Reheating dinner is a way of life. Whether it's Friday night and you need to clean out your fridge, or you want to turn your leftovers from last night into a whole new meal, our microwaves are our handy kitchen companions. But research shows that reheating some of your favorite foods can be dangerous to your health, especially if they were stored incorrectly beforehand.
These eight foods, for instance, could give you food poisoning—or worse—if reheated or stored improperly:
Celery, Spinach and Beets:
Heat can cause the nitrates of these veggies to turn toxic—and release carcinogenic properties—when they're heated up a second time. So it's best to take these foods go out of whatever dish you're reheating.
In general, mushrooms, should be eaten and finished right after preparation. Proteins can deteriorate as soon as you cut them up, and that's bad news for your belly.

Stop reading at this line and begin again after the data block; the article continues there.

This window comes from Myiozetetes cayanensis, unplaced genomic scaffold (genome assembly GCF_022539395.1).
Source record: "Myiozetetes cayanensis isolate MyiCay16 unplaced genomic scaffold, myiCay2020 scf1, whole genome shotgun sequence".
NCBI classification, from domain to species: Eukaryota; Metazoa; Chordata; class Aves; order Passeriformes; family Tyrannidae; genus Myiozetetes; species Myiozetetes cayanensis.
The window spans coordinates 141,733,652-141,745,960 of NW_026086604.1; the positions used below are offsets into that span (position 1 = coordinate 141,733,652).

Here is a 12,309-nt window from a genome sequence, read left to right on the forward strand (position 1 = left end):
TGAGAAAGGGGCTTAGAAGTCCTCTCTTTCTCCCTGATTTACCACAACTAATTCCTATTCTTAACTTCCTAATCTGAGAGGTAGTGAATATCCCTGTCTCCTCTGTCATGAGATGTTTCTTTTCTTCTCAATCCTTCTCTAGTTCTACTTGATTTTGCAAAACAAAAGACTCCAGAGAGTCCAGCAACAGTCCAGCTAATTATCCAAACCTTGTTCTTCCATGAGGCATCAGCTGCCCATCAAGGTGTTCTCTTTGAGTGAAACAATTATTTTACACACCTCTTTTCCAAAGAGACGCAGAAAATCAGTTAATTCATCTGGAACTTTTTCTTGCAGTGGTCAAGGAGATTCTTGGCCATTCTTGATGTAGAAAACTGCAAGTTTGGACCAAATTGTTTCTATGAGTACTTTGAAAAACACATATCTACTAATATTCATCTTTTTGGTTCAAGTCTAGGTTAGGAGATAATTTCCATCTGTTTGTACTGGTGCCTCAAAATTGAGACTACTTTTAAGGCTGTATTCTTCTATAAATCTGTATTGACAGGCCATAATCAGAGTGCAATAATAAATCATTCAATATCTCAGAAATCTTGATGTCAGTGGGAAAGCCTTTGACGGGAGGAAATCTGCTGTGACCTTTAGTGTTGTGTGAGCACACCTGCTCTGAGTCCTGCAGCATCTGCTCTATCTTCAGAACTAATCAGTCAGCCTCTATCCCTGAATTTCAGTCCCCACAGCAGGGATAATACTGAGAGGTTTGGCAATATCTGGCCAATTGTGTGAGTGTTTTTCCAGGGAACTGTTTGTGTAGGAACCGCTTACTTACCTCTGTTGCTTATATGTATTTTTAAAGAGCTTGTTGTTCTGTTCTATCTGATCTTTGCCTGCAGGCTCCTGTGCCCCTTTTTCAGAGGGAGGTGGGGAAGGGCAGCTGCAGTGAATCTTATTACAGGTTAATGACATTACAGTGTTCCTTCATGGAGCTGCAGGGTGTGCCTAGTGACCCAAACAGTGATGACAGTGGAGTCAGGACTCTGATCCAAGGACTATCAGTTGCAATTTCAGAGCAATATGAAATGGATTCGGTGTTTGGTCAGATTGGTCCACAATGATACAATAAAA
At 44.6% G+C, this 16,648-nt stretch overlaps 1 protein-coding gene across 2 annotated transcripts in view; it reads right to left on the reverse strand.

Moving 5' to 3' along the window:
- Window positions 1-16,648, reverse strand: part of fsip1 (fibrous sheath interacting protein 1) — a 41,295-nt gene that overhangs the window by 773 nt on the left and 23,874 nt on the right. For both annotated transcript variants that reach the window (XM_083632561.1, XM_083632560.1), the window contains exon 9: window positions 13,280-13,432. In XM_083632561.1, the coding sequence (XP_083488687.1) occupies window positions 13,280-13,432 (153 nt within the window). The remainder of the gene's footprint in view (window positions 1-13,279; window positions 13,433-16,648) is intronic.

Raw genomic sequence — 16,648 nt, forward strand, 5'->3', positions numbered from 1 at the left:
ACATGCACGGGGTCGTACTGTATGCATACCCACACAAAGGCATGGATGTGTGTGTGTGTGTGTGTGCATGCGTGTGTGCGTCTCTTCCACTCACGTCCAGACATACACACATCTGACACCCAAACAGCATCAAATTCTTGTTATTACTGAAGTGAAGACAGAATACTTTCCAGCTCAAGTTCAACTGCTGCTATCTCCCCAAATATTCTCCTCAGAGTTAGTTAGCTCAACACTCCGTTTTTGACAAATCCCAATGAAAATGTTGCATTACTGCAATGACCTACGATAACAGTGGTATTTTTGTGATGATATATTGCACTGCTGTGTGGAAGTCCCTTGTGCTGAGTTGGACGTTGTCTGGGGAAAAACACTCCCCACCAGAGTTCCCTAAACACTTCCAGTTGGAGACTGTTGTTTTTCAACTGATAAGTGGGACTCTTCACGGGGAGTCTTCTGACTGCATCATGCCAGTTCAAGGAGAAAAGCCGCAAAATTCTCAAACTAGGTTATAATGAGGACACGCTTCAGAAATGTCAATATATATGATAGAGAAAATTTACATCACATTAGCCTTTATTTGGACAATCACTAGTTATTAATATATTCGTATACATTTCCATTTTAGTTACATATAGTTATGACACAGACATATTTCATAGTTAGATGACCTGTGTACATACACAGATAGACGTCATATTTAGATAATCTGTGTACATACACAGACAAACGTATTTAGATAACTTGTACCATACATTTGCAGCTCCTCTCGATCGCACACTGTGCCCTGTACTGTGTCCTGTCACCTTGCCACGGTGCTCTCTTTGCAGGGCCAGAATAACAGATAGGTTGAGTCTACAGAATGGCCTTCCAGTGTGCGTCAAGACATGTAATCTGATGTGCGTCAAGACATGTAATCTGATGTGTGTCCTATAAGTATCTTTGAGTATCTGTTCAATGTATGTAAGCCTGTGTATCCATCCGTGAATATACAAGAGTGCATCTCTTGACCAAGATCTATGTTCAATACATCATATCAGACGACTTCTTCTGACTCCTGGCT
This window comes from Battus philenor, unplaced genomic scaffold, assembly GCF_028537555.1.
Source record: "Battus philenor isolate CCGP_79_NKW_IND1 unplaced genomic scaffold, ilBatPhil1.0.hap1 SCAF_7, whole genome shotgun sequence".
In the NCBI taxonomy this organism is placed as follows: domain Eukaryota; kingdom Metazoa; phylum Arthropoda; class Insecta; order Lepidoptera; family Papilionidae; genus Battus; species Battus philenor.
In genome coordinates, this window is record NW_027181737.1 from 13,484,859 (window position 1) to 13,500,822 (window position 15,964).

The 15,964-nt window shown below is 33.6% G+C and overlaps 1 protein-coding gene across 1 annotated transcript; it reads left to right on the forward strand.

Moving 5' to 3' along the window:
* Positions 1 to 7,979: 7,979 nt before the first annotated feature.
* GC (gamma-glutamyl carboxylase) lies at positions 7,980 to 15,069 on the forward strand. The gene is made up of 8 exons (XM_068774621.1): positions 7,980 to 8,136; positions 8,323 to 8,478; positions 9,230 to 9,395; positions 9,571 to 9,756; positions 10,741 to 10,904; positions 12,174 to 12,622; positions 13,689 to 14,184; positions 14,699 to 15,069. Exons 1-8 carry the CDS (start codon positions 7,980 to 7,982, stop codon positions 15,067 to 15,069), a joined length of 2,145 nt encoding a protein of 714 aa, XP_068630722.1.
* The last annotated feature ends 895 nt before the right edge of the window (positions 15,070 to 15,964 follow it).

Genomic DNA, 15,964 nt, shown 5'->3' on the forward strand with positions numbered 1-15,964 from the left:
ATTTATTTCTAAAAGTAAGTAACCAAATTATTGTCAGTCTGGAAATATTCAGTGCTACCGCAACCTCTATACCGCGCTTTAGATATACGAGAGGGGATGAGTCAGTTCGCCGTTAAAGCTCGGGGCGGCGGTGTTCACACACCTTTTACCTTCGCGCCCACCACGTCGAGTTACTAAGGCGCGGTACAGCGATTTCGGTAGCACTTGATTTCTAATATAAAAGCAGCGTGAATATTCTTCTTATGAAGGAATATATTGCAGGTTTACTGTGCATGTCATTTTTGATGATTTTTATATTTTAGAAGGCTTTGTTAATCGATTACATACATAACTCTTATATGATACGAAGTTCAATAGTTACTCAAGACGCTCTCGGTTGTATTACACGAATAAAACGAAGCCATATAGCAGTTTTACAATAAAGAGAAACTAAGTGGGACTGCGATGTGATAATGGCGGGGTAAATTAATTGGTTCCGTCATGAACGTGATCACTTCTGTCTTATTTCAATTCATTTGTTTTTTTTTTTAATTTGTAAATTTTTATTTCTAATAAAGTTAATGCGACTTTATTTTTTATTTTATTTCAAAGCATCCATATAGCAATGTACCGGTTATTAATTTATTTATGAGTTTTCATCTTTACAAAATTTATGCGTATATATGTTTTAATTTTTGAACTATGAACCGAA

Reheating this protein powerhouse when it's boiled or scrambled can be toxic, and can wreak havoc in your digestive system.
Potatoes are tricky—if they're left to cool down at room temperature instead of immediately refrigerating, the warm temperatures can promote the growth of botulism, a rare bacteria. Botulism can't be killed with a quick zap in the microwave, so it's best to refrigerate them immediately to avoid any problems with reheating.
Again, how you store it before heating can lead to problems. According to the Food Standards Agency, "Uncooked rice can contain spores of bacteria that can cause food poisoning. When the rice is cooked, the spores can survive...Then, if the rice is left standing at room temperature, the spores will multiply and may produce poisons that cause vomiting or diarrhea. Reheating the rice won't get rid of these poisons."
The protein composition in the common dinner staple actually changes when cold, refrigerated chicken is heated for the second time. This can actually cause digestive troubles, so if you'd prefer to reheat your meat, make sure that it's thoroughly cooked; the inside should be piping hot!